Rolen’s homer came in the third inning with two runners on. The home run he gave up to Joey Votto was a hanging slider in the fifth with one aboard.
“I’m glad we play in Chicago and Arizona,” Zambrano said. “It’s better air but it also has to do with a bad grip too.”
Zambrano admitted that he slightly injured his left wrist taking batting practice this week.
Although the injury is not considered serious, he may limit himself to just few swings in his charity home run derby on March 21 at Big League Dreams field in Gilbert, Ariz. The money raised for the event goes to charity in Venezuela and Guatemala.
For more information on Zambrano’s charity fund, visit BigZFoundation.com.
Other surprises on Friday included Carlos Silva pitching three disastrous innings in relief of Zambrano and James Russell pitching 1/3 of an inning. Both players were in the mix for the fifth starter role, but, at this point, that race appears to be down to Braden Looper and Andrew Cashner. Right-hander Randy Wells has all but locked up the fourth spot in the rotation.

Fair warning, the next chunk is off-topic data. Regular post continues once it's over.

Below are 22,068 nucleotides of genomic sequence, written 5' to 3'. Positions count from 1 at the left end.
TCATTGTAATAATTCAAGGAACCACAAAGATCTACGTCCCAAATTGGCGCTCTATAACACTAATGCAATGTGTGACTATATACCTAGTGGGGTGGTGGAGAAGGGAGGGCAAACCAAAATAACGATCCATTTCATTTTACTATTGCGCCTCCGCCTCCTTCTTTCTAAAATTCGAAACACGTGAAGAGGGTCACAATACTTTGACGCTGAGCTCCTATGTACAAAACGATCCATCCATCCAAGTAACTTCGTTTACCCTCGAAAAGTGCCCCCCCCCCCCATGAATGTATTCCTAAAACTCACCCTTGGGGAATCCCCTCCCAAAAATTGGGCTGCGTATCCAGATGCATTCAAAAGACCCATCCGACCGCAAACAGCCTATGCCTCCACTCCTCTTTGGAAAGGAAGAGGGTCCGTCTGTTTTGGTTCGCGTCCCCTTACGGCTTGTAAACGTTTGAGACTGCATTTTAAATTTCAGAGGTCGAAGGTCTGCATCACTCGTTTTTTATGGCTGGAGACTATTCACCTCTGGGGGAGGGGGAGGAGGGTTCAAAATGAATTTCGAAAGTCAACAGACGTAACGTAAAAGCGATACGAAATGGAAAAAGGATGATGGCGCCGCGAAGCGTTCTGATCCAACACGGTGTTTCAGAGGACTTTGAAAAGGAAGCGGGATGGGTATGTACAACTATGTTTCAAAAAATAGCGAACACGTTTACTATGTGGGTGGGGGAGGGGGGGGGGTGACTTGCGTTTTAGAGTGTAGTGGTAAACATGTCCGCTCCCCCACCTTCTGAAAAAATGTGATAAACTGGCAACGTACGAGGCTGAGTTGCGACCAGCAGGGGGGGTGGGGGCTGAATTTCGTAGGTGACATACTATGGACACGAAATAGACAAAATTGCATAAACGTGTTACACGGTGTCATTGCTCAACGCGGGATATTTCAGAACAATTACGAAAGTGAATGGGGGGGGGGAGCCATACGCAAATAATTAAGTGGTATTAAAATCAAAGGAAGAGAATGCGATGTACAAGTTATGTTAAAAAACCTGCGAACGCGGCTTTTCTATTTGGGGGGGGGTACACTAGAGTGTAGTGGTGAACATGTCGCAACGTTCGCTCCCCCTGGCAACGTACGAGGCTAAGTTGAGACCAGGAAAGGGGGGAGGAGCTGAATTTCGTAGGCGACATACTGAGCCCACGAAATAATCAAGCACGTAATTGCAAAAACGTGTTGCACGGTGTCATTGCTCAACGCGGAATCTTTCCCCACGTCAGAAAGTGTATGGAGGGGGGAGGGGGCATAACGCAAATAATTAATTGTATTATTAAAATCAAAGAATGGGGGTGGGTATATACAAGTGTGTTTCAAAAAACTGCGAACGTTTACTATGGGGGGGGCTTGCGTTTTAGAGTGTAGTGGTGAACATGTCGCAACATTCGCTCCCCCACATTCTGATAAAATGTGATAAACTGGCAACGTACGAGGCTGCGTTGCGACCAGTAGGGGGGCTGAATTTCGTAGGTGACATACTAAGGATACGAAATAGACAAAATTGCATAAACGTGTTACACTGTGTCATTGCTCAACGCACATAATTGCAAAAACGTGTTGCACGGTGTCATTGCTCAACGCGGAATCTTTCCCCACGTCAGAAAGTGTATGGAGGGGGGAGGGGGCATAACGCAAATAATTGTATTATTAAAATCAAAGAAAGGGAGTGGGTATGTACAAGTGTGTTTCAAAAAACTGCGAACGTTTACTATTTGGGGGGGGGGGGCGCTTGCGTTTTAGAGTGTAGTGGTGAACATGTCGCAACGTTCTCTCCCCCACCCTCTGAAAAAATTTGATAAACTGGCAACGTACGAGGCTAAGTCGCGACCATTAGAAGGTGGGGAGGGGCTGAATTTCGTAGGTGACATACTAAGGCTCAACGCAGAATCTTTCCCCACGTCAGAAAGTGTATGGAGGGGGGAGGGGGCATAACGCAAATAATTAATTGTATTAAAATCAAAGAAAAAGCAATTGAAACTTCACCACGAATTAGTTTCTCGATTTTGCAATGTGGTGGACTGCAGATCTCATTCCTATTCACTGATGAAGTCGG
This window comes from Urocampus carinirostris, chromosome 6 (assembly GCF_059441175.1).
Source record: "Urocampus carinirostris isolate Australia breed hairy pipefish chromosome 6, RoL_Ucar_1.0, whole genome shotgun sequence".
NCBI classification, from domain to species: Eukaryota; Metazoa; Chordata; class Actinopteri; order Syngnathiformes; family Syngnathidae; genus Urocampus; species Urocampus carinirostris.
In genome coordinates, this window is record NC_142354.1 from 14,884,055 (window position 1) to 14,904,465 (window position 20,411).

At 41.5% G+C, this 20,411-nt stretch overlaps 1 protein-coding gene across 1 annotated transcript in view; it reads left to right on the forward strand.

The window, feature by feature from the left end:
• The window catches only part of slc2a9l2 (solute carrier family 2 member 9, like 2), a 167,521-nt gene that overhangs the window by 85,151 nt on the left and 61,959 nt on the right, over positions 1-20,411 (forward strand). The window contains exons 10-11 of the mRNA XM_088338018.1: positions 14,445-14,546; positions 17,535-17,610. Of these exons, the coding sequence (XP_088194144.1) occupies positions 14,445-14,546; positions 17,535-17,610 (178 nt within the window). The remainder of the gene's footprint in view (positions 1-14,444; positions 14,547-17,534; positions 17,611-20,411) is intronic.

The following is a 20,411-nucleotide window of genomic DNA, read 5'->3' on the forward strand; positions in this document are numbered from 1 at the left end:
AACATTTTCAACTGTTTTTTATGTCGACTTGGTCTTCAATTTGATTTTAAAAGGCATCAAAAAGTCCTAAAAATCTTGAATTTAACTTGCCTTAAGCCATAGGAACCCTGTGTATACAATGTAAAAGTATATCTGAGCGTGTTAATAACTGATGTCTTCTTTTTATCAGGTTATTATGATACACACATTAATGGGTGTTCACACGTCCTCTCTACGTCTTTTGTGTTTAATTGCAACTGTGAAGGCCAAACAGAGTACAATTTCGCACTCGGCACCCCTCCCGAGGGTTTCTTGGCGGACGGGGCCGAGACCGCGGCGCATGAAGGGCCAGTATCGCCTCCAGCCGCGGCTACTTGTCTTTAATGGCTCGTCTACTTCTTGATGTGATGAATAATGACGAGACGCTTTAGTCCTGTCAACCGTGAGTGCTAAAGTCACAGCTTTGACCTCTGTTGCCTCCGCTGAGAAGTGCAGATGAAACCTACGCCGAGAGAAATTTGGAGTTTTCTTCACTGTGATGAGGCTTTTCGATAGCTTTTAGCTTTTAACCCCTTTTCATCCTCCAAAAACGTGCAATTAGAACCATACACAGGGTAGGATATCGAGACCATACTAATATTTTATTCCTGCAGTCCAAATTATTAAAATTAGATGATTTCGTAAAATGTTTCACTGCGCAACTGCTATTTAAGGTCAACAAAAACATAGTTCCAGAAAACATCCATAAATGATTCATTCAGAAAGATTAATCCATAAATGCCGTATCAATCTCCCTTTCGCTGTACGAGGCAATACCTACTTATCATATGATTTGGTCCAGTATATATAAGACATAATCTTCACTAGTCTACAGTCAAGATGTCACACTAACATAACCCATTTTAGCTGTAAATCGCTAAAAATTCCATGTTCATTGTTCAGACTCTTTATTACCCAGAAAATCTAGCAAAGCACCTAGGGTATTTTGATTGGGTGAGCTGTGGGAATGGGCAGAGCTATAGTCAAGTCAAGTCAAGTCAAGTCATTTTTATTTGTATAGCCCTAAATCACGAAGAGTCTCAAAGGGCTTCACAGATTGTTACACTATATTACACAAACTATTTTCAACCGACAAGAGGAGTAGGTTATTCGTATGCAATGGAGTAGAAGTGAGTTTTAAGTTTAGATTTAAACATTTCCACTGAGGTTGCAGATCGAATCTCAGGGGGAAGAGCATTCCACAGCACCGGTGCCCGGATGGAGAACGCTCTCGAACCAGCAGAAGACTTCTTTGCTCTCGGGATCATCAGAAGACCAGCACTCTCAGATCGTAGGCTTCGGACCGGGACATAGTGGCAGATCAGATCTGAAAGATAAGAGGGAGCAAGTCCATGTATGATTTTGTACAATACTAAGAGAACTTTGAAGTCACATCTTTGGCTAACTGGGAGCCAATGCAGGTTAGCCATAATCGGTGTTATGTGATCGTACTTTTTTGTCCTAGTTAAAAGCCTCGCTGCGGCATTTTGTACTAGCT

Russell may go back to the pen or get stretched out as a starter at Triple-A Iowa to begin the season. Silva’s role with the team appears to be iffy at best. The Cubs still owe him $11.5 million in 2011. Their choices seem to be to ask him to go to the bullpen, trade him, put him on the DL (if he’s hurt) or an outright release if they deem that feasible.
Let's look at the bullpen first.